I'm a words guy. That's at the core of my professional life. I develop strategic communications programs for leaders and companies. They tdepend on me to develop strategies on culture, brand and reputation, and then to share stories that engage and persuade key stakeholders.

However, in my not-so-secret second life, I shoot a lot of photos. My camera is always close at hand. You never know when a great image is going to appear. Visual storytelling is engaging and fun. Plus I love the adventure of composing a shot and capturing it creatively.

To celebrate the end of the wild ride that was 2019 and to look ahead to even brighter days in 2020, I created this "Photos of the Year 2019" video with favorite images. The pictures come from Florida, California, Texas, Idaho, Kansas and Missouri. They include lots of nature and an assortment of compelling backstories.

For instance, you'll see a couple of images of Spencer Jones, a neighbor overlooked by Power 5 basketball schools until late in his senior year. Then Ivy League and other coaches fell in love with his game. In just a few months, he's gone from starting for Bishop Miege in suburban Kansas City to starting for Stanford in Palo Alto, California. A wild ride.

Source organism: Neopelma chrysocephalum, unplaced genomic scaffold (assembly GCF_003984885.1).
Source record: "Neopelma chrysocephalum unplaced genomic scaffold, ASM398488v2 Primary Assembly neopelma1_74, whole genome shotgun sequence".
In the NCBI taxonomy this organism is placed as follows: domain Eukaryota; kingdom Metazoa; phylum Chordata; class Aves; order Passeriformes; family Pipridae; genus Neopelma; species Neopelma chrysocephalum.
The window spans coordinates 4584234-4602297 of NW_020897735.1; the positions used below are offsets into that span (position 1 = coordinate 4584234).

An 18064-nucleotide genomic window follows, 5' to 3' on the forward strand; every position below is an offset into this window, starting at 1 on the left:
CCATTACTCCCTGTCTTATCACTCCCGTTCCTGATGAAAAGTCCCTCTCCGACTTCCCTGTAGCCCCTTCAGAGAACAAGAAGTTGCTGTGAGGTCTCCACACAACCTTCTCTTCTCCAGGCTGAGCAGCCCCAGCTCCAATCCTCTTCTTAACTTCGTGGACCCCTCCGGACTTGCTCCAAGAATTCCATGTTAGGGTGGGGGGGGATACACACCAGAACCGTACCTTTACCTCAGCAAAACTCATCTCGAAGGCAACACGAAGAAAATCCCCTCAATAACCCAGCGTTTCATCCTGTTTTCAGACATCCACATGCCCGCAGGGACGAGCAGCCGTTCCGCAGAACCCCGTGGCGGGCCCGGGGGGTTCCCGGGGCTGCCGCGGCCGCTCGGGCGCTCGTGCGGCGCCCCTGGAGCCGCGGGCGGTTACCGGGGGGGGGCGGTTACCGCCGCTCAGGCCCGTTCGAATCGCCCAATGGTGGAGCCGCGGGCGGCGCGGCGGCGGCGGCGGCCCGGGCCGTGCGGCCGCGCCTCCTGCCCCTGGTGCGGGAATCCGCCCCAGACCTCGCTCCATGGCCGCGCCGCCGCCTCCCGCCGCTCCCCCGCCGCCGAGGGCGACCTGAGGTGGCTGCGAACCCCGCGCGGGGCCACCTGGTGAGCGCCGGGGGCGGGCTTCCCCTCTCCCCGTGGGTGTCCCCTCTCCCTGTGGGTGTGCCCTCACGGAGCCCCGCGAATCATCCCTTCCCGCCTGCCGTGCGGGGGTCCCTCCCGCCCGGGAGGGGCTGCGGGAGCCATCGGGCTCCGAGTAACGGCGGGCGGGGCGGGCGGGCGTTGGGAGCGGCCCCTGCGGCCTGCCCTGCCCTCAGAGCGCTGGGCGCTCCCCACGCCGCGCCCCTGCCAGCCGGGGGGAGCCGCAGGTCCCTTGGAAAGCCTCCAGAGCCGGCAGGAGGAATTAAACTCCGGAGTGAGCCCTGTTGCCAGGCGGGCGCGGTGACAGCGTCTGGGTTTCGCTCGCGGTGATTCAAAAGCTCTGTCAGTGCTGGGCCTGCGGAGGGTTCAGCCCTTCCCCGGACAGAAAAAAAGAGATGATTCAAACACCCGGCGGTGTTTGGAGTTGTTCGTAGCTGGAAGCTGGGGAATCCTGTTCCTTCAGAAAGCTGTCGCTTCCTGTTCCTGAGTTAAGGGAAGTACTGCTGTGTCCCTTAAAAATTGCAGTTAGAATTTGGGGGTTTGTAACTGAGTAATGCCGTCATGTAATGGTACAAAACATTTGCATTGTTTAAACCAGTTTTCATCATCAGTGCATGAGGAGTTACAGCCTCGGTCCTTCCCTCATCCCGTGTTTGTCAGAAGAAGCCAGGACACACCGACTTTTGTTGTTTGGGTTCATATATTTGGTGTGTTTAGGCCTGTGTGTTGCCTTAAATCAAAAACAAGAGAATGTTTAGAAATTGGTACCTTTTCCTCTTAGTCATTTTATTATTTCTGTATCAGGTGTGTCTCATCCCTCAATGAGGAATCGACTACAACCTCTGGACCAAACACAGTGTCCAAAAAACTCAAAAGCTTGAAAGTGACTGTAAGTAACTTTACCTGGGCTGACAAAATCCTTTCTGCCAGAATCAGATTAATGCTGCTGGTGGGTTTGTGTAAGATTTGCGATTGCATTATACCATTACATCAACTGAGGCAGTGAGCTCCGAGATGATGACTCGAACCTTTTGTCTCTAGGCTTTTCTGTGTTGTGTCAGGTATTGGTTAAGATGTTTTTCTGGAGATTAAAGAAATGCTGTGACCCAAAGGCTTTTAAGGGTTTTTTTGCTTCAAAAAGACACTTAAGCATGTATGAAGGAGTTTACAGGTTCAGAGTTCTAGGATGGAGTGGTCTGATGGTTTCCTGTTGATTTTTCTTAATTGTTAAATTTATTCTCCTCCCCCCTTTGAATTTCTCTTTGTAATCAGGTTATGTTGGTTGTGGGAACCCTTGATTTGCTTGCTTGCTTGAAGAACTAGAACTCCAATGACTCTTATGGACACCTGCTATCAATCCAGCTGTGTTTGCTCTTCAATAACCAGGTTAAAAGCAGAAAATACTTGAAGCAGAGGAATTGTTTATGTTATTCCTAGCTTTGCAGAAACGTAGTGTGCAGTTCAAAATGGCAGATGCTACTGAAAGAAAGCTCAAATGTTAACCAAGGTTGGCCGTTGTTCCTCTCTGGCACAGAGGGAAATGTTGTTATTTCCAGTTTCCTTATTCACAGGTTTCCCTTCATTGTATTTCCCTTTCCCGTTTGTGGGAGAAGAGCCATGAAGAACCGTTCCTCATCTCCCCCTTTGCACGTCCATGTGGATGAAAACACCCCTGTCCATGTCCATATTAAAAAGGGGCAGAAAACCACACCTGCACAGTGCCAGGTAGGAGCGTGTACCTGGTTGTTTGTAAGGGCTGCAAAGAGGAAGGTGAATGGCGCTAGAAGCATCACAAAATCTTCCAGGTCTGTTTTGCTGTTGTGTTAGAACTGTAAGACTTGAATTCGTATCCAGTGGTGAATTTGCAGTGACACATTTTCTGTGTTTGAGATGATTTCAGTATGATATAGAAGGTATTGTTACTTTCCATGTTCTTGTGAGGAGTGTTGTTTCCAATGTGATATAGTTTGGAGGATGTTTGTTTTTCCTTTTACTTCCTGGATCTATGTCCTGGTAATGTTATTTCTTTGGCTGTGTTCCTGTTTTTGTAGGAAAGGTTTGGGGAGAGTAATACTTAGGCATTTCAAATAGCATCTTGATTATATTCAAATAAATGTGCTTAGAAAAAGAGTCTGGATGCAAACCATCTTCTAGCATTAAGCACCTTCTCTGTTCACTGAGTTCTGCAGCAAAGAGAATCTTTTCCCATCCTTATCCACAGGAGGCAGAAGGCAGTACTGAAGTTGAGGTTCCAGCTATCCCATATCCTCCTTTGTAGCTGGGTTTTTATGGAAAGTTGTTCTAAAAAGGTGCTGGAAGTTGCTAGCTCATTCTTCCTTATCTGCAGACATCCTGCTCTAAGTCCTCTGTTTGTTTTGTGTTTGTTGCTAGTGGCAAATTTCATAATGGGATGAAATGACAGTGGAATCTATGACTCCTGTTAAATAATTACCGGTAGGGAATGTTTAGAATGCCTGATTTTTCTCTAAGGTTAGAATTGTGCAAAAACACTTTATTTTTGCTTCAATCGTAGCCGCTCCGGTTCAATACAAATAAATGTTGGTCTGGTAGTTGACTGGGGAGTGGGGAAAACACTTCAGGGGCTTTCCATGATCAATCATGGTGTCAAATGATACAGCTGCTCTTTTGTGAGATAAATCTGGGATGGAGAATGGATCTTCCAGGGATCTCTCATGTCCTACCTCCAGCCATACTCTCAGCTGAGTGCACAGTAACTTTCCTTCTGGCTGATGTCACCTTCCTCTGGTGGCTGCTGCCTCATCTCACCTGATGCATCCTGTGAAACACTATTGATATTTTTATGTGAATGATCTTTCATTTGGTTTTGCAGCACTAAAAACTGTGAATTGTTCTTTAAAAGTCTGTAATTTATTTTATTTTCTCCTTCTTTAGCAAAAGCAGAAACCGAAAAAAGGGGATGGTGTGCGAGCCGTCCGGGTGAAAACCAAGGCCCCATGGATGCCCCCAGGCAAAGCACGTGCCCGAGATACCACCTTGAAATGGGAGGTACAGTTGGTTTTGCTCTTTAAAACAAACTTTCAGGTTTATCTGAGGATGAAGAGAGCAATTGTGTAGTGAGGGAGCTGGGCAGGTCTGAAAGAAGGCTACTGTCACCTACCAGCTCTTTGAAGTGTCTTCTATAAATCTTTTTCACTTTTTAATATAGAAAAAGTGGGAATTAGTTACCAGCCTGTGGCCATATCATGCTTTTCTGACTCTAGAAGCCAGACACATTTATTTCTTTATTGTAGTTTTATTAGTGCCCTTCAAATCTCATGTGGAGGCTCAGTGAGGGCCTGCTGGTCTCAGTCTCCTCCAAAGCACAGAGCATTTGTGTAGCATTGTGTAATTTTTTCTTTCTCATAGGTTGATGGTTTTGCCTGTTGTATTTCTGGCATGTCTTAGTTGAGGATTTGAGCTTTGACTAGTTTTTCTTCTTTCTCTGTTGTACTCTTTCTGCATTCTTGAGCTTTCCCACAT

Then there's Farmer Ted, the man who plows, plants and picks sunflowers on his farm near Tonganoxie, Kansas. Every August, thousands of people swarm the sunflowers to shoot photos. Farmer Ted wandered by one morning as I was shooting. We struck up a great conversation and I captured a portrait of him that captures his essential charm. He's just a farmer who likes to make people happy. As an aside for Modern Family and Eric Stonestreet fans, Tonganoxie is NOT in Missouri. It IS a real town. It's just located in Kansas.

You'll see a couple of shots from the Wakodahatchee Wetlands in Delray Beach, Florida. The birds, like the one above, are wonderful, especially in winter months. The refuge is actually part of the Palm Beach County wastewater treatment system. Fortunately, it doesn't stink. The water is highly treated by the time it floods the wetlands.

And then there's the Big Tree in Huntsdale, Missouri, the final shot in the video. It's stood tall and strong since before Lewis & Clark passed through the area, searching for the Northwest Passage in the early 1800s. Rooted near the Missouri River, it makes a monumental impression as the sun fades over the Mid-Missouri floodplain. 

Every picture tells a story, and there's even more to the story behind every picture. Ask me anytime. Enjoy the wild ride of 2019 in the video.